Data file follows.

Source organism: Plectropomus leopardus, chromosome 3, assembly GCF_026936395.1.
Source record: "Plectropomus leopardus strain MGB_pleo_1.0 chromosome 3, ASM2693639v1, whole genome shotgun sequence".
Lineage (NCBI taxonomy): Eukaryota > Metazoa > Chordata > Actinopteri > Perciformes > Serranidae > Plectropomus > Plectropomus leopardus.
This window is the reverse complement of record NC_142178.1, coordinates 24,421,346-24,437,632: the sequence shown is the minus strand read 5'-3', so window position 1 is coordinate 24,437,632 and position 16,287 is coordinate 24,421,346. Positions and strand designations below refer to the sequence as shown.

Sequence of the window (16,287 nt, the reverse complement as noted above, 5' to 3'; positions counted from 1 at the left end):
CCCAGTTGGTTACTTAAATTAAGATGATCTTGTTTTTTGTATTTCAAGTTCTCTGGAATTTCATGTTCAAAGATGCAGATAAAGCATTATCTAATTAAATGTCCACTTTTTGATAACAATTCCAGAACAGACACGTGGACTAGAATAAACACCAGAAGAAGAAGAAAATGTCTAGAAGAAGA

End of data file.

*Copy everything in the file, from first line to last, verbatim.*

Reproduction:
Source organism: Plectropomus leopardus, chromosome 3, assembly GCF_026936395.1.
Source record: "Plectropomus leopardus strain MGB_pleo_1.0 chromosome 3, ASM2693639v1, whole genome shotgun sequence".
Lineage (NCBI taxonomy): Eukaryota > Metazoa > Chordata > Actinopteri > Perciformes > Serranidae > Plectropomus > Plectropomus leopardus.
This window is the reverse complement of record NC_142178.1, coordinates 24,421,346-24,437,632: the sequence shown is the minus strand read 5'-3', so window position 1 is coordinate 24,437,632 and position 16,287 is coordinate 24,421,346. Positions and strand designations below refer to the sequence as shown.

Sequence of the window (16,287 nt, the reverse complement as noted above, 5' to 3'; positions counted from 1 at the left end):
CCCAGTTGGTTACTTAAATTAAGATGATCTTGTTTTTTGTATTTCAAGTTCTCTGGAATTTCATGTTCAAAGATGCAGATAAAGCATTATCTAATTAAATGTCCACTTTTTGATAACAATTCCAGAACAGACACGTGGACTAGAATAAACACCAGAAGAAGAAGAAAATGTCTAGAAGAAGA